How many more have to die before we care enough to do something?
On Tuesday, May 24, an 18-year-old kid in Uvalde, Texas, shot his grandmother then got into his truck and drove over to Robb Elementary School where he proceeded to murder 19 fourth-graders and two teachers. The killer, who had barricaded himself inside two adjoining classrooms, was then shot to death by local and federal officers in a specialized tactical team who forced their way inside the classrooms he had barricaded himself inside.
It was the second-deadliest school shooting since shooting at Sandy Hook in 2012.
It was the third mass shooting in the U.S. in 10 days: On May 14, an 18-year-old kid drove some 200 miles from his home to a grocery store in a primarily Black neighborhood in Buffalo, N.Y., where he murdered 10 Black people and injured three others. The following day, a 68-year-old man opened fire on the congregants at Irvine Taiwanese Presbyterian Church in California, killing one and injuring five others.
Ten days. Three mass shootings. Thirty-two dead. Nine others injured.
Are we “great again” yet? Are we “free” yet?
Tuesday night, after reading about the shooting in Uvalde, I sat at my desk, fighting back the nausea and losing the battle against tears. I kept thinking about those helpless, terrified children, trapped in a classroom with a monster. I thought about what must have been going through their minds as they saw their classmates, their friends, dying around them, knowing they would be next.
I thought about the adults, the two teachers. Did they have time to even try to protect those children? I know that protecting their students would have been their immediate instinct. But how could they even begin to in the face of such brutality and evil?
What about the students and teachers in the other classrooms? You know they could hear the gunshots. You know they could hear the screams. They will live with that horror the rest of their lives.
I thought of all the teachers I know and love, in my family and among my friends. I wanted to call every one of them and beg them not to walk back into a classroom again. Not ever.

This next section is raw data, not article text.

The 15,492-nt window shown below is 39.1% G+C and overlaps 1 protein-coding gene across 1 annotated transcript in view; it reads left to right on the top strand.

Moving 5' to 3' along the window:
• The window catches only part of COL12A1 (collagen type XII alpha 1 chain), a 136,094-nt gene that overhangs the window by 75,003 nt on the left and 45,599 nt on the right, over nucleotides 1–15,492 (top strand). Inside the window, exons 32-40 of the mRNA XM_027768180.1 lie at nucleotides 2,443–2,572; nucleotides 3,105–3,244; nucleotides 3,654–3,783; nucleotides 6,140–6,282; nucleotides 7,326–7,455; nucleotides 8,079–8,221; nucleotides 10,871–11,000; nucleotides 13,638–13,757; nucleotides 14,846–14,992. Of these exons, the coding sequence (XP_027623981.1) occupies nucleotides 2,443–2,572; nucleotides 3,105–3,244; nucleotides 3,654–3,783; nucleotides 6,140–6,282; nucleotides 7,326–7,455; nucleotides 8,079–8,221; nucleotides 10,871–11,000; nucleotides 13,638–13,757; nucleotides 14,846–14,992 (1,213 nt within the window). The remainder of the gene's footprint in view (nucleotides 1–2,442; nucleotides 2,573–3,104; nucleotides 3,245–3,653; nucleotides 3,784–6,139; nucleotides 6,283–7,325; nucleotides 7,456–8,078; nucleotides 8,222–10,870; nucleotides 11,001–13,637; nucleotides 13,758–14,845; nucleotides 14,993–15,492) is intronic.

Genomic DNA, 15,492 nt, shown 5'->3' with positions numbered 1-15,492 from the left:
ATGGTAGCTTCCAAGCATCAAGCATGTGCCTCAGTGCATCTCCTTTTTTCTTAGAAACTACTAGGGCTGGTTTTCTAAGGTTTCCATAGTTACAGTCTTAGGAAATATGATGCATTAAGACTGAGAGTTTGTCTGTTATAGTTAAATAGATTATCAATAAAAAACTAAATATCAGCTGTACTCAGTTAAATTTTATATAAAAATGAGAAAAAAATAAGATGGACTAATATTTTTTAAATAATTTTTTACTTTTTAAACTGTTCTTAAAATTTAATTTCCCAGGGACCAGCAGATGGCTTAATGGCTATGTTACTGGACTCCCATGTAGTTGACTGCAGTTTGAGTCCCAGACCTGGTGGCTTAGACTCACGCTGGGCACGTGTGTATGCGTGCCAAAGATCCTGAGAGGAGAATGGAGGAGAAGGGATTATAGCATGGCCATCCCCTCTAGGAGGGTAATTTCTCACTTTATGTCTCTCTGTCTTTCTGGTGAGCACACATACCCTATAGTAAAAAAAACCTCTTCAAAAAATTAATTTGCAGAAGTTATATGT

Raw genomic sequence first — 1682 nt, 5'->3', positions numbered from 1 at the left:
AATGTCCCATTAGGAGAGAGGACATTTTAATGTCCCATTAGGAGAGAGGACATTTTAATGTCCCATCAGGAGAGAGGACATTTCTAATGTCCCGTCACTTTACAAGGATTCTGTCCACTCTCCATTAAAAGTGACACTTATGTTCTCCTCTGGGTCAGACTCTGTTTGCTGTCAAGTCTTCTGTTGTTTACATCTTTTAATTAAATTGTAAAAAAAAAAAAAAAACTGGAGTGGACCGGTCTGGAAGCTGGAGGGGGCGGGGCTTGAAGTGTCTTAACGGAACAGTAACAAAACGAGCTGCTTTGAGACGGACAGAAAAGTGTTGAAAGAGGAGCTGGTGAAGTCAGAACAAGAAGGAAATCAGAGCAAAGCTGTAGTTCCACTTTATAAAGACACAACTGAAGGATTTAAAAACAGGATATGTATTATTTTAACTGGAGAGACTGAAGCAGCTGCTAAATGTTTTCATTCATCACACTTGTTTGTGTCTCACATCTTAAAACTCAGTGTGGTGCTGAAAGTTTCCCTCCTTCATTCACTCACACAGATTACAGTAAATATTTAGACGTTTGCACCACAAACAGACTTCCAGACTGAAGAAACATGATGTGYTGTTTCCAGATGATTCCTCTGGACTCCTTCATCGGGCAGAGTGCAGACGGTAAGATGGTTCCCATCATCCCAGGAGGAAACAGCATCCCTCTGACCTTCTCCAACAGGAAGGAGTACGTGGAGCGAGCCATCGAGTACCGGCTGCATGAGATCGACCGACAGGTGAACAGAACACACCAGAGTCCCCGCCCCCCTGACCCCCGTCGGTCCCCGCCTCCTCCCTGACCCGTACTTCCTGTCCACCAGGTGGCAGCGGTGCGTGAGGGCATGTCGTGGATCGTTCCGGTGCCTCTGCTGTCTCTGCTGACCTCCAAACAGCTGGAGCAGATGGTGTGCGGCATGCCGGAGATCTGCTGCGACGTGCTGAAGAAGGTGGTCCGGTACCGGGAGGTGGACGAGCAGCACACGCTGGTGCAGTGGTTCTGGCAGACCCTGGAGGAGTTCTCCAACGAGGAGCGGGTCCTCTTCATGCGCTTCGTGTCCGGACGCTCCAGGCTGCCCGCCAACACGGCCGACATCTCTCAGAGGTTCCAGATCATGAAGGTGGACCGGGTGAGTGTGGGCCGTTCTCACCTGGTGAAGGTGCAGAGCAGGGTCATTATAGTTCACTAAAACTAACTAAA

As I sat there, I logged onto Twitter to read updates, watching as the death toll rose higher and higher as the night wore on. I read how families were being asked to provide DNA samples so their dead children could be identified because some of the bodies were not recognizable.
“Not recognizable.” The words made my stomach literally clench and twist, made me dizzy.
As I was reading updates and statements from elected officials, I found the account of a journalist, a young woman, who was reporting from the community center in Uvalde where families were sent to wait for word on their children. The thread of her posts included photos of some of those families, people gathered outside the community center, bound together in unfathomable grief.
And then someone commented on her posts: “Did you get permission to post photos of those people?” And another, and another, demanding that she leave them alone, give them their privacy, stop intruding on their grief.
It made me angry. Maybe they actually were saying that out of sympathy for the families. But it seemed more likely to me that they were telling her to stop because they didn’t want to have to feel that grief themselves.
The fact is, that reporter was doing her job. In a time like this, it is the journalists’ job to bear witness, to stand in the middle of the horror, to let it wash over them and then to turn and show that horror to the world. It is the journalists’ job to bear witness and to create and keep a record of what happened, because there are people out there — like Alex Jones, for example — who will try to claim it never really happened and that even if it did happen, it wasn’t really that bad.
It is the journalists’ job because the rest of us need to feel that horror, too. We need to feel that grief that burns your very soul; we have to hear the hideous details, and we have to think, “What if that were my child — my parent or my sibling or my friend — who died so horribly there in that classroom. We have to know because we have to care.
We have to care enough to make it stop.
And the fact that it happened, again, proves we don’t care enough yet.
How many more people have to die before we do?
Tammye Nash is managing editor of Dallas Voice. The opinions expressed here are her own.